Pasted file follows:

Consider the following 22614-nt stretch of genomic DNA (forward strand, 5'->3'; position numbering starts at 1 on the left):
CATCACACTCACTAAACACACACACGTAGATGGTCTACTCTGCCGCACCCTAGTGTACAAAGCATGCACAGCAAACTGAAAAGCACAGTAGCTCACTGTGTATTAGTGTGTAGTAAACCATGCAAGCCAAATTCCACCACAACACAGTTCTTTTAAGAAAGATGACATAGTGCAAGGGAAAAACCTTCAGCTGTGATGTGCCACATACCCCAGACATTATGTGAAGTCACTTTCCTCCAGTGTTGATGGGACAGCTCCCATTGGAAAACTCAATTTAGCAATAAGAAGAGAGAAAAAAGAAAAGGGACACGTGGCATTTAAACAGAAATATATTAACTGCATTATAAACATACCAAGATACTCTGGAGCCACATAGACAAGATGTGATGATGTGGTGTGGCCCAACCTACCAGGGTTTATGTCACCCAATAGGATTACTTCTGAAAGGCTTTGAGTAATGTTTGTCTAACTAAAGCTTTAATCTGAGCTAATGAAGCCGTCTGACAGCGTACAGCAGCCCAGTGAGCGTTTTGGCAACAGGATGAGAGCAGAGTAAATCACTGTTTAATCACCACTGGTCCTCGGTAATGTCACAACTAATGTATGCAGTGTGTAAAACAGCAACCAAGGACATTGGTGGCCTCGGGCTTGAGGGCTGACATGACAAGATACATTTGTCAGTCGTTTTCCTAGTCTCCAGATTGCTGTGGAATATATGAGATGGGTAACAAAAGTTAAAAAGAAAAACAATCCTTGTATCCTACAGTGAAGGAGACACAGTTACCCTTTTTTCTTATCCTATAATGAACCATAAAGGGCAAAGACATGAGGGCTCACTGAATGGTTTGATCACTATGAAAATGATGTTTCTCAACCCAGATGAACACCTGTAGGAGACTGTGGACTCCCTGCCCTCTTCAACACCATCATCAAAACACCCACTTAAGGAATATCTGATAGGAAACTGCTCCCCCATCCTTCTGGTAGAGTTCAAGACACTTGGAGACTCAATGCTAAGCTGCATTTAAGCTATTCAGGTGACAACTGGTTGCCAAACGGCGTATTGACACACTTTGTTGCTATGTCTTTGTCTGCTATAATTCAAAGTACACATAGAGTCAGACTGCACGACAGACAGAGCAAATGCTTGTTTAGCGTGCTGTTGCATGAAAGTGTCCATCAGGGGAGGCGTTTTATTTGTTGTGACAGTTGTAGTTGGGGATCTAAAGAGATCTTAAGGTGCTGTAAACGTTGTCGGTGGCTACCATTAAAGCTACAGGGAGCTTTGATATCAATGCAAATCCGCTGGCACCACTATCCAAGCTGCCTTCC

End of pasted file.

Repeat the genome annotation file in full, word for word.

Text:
Consider the following 22614-nt stretch of genomic DNA (forward strand, 5'->3'; position numbering starts at 1 on the left):
CATCACACTCACTAAACACACACACGTAGATGGTCTACTCTGCCGCACCCTAGTGTACAAAGCATGCACAGCAAACTGAAAAGCACAGTAGCTCACTGTGTATTAGTGTGTAGTAAACCATGCAAGCCAAATTCCACCACAACACAGTTCTTTTAAGAAAGATGACATAGTGCAAGGGAAAAACCTTCAGCTGTGATGTGCCACATACCCCAGACATTATGTGAAGTCACTTTCCTCCAGTGTTGATGGGACAGCTCCCATTGGAAAACTCAATTTAGCAATAAGAAGAGAGAAAAAAGAAAAGGGACACGTGGCATTTAAACAGAAATATATTAACTGCATTATAAACATACCAAGATACTCTGGAGCCACATAGACAAGATGTGATGATGTGGTGTGGCCCAACCTACCAGGGTTTATGTCACCCAATAGGATTACTTCTGAAAGGCTTTGAGTAATGTTTGTCTAACTAAAGCTTTAATCTGAGCTAATGAAGCCGTCTGACAGCGTACAGCAGCCCAGTGAGCGTTTTGGCAACAGGATGAGAGCAGAGTAAATCACTGTTTAATCACCACTGGTCCTCGGTAATGTCACAACTAATGTATGCAGTGTGTAAAACAGCAACCAAGGACATTGGTGGCCTCGGGCTTGAGGGCTGACATGACAAGATACATTTGTCAGTCGTTTTCCTAGTCTCCAGATTGCTGTGGAATATATGAGATGGGTAACAAAAGTTAAAAAGAAAAACAATCCTTGTATCCTACAGTGAAGGAGACACAGTTACCCTTTTTTCTTATCCTATAATGAACCATAAAGGGCAAAGACATGAGGGCTCACTGAATGGTTTGATCACTATGAAAATGATGTTTCTCAACCCAGATGAACACCTGTAGGAGACTGTGGACTCCCTGCCCTCTTCAACACCATCATCAAAACACCCACTTAAGGAATATCTGATAGGAAACTGCTCCCCCATCCTTCTGGTAGAGTTCAAGACACTTGGAGACTCAATGCTAAGCTGCATTTAAGCTATTCAGGTGACAACTGGTTGCCAAACGGCGTATTGACACACTTTGTTGCTATGTCTTTGTCTGCTATAATTCAAAGTACACATAGAGTCAGACTGCACGACAGACAGAGCAAATGCTTGTTTAGCGTGCTGTTGCATGAAAGTGTCCATCAGGGGAGGCGTTTTATTTGTTGTGACAGTTGTAGTTGGGGATCTAAAGAGATCTTAAGGTGCTGTAAACGTTGTCGGTGGCTACCATTAAAGCTACAGGGAGCTTTGATATCAATGCAAATCCGCTGGCACCACTATCCAAGCTGCCTTCC